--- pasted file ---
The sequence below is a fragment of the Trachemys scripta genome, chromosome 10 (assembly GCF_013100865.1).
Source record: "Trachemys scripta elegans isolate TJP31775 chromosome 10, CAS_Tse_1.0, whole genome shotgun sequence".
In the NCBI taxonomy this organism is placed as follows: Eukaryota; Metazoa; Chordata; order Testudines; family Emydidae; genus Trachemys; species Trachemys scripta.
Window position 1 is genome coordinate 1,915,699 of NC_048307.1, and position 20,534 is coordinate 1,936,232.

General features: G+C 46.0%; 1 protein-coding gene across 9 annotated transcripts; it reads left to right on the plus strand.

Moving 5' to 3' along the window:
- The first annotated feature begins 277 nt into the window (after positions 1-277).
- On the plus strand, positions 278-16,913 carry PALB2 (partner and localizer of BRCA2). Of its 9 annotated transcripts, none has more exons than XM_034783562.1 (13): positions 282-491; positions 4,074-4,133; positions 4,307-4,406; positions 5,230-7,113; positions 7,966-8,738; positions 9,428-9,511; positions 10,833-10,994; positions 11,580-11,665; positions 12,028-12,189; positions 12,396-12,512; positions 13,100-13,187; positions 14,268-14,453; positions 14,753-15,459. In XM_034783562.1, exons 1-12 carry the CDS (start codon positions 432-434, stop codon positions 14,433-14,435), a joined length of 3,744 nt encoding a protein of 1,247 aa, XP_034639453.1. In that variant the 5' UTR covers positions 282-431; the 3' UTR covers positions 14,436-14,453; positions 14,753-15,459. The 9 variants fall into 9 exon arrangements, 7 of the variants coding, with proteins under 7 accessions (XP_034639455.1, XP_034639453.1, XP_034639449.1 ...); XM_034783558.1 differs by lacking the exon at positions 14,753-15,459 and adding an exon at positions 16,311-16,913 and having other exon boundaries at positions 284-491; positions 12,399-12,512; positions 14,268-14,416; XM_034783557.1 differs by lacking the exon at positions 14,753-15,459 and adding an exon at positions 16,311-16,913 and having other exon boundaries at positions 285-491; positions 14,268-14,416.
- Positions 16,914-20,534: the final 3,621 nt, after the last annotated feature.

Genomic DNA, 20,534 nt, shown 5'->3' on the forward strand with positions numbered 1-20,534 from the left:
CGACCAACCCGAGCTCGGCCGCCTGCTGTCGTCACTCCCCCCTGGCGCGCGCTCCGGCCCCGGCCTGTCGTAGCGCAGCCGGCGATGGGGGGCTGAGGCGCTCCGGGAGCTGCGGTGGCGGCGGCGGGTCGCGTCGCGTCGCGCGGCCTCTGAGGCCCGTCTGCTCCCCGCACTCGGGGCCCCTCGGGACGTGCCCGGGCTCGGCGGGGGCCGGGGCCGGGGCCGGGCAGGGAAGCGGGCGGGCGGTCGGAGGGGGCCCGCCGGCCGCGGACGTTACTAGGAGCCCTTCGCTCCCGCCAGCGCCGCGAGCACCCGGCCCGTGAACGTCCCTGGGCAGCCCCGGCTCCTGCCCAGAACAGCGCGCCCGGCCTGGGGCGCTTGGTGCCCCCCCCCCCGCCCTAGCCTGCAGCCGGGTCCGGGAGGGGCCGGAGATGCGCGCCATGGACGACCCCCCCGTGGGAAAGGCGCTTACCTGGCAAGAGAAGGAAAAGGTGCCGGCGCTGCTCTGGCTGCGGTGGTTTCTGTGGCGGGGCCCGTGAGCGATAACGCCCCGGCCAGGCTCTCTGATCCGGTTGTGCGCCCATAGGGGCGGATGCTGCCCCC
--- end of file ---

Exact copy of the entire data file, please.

The sequence below is a fragment of the Trachemys scripta genome, chromosome 10 (assembly GCF_013100865.1).
Source record: "Trachemys scripta elegans isolate TJP31775 chromosome 10, CAS_Tse_1.0, whole genome shotgun sequence".
In the NCBI taxonomy this organism is placed as follows: Eukaryota; Metazoa; Chordata; order Testudines; family Emydidae; genus Trachemys; species Trachemys scripta.
Window position 1 is genome coordinate 1,915,699 of NC_048307.1, and position 20,534 is coordinate 1,936,232.

General features: G+C 46.0%; 1 protein-coding gene across 9 annotated transcripts; it reads left to right on the plus strand.

Moving 5' to 3' along the window:
- The first annotated feature begins 277 nt into the window (after positions 1-277).
- On the plus strand, positions 278-16,913 carry PALB2 (partner and localizer of BRCA2). Of its 9 annotated transcripts, none has more exons than XM_034783562.1 (13): positions 282-491; positions 4,074-4,133; positions 4,307-4,406; positions 5,230-7,113; positions 7,966-8,738; positions 9,428-9,511; positions 10,833-10,994; positions 11,580-11,665; positions 12,028-12,189; positions 12,396-12,512; positions 13,100-13,187; positions 14,268-14,453; positions 14,753-15,459. In XM_034783562.1, exons 1-12 carry the CDS (start codon positions 432-434, stop codon positions 14,433-14,435), a joined length of 3,744 nt encoding a protein of 1,247 aa, XP_034639453.1. In that variant the 5' UTR covers positions 282-431; the 3' UTR covers positions 14,436-14,453; positions 14,753-15,459. The 9 variants fall into 9 exon arrangements, 7 of the variants coding, with proteins under 7 accessions (XP_034639455.1, XP_034639453.1, XP_034639449.1 ...); XM_034783558.1 differs by lacking the exon at positions 14,753-15,459 and adding an exon at positions 16,311-16,913 and having other exon boundaries at positions 284-491; positions 12,399-12,512; positions 14,268-14,416; XM_034783557.1 differs by lacking the exon at positions 14,753-15,459 and adding an exon at positions 16,311-16,913 and having other exon boundaries at positions 285-491; positions 14,268-14,416.
- Positions 16,914-20,534: the final 3,621 nt, after the last annotated feature.

Genomic DNA, 20,534 nt, shown 5'->3' on the forward strand with positions numbered 1-20,534 from the left:
CGACCAACCCGAGCTCGGCCGCCTGCTGTCGTCACTCCCCCCTGGCGCGCGCTCCGGCCCCGGCCTGTCGTAGCGCAGCCGGCGATGGGGGGCTGAGGCGCTCCGGGAGCTGCGGTGGCGGCGGCGGGTCGCGTCGCGTCGCGCGGCCTCTGAGGCCCGTCTGCTCCCCGCACTCGGGGCCCCTCGGGACGTGCCCGGGCTCGGCGGGGGCCGGGGCCGGGGCCGGGCAGGGAAGCGGGCGGGCGGTCGGAGGGGGCCCGCCGGCCGCGGACGTTACTAGGAGCCCTTCGCTCCCGCCAGCGCCGCGAGCACCCGGCCCGTGAACGTCCCTGGGCAGCCCCGGCTCCTGCCCAGAACAGCGCGCCCGGCCTGGGGCGCTTGGTGCCCCCCCCCCCGCCCTAGCCTGCAGCCGGGTCCGGGAGGGGCCGGAGATGCGCGCCATGGACGACCCCCCCGTGGGAAAGGCGCTTACCTGGCAAGAGAAGGAAAAGGTGCCGGCGCTGCTCTGGCTGCGGTGGTTTCTGTGGCGGGGCCCGTGAGCGATAACGCCCCGGCCAGGCTCTCTGATCCGGTTGTGCGCCCATAGGGGCGGATGCTGCCCCC